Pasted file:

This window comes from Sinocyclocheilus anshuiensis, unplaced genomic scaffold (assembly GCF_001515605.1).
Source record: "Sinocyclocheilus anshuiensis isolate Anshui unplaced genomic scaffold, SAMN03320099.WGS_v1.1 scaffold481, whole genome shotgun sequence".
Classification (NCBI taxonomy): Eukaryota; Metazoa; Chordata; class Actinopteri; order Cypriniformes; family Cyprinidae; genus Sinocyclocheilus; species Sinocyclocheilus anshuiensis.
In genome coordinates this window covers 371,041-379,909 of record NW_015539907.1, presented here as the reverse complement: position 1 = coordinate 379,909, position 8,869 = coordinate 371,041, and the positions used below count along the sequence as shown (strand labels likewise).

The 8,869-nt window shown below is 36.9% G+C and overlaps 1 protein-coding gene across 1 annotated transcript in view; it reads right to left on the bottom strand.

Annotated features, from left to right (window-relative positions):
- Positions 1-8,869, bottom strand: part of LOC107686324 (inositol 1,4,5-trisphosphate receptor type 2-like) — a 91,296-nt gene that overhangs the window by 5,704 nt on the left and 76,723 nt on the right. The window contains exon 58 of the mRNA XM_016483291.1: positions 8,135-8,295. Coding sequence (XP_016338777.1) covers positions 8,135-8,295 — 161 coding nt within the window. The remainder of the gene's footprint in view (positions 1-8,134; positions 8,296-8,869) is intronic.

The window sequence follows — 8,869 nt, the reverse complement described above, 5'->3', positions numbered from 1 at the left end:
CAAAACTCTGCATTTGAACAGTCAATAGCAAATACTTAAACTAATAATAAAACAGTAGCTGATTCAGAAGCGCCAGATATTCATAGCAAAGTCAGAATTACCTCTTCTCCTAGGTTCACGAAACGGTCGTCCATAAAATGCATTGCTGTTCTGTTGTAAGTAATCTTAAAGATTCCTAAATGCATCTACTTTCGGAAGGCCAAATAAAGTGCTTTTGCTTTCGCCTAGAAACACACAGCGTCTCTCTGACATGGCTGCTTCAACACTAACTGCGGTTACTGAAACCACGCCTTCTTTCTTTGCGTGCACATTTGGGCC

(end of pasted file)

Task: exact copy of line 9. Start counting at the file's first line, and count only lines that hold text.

CAAAACTCTGCATTTGAACAGTCAATAGCAAATACTTAAACTAATAATAAAACAGTAGCTGATTCAGAAGCGCCAGATATTCATAGCAAAGTCAGAATTACCTCTTCTCCTAGGTTCACGAAACGGTCGTCCATAAAATGCATTGCTGTTCTGTTGTAAGTAATCTTAAAGATTCCTAAATGCATCTACTTTCGGAAGGCCAAATAAAGTGCTTTTGCTTTCGCCTAGAAACACACAGCGTCTCTCTGACATGGCTGCTTCAACACTAACTGCGGTTACTGAAACCACGCCTTCTTTCTTTGCGTGCACATTTGGGCC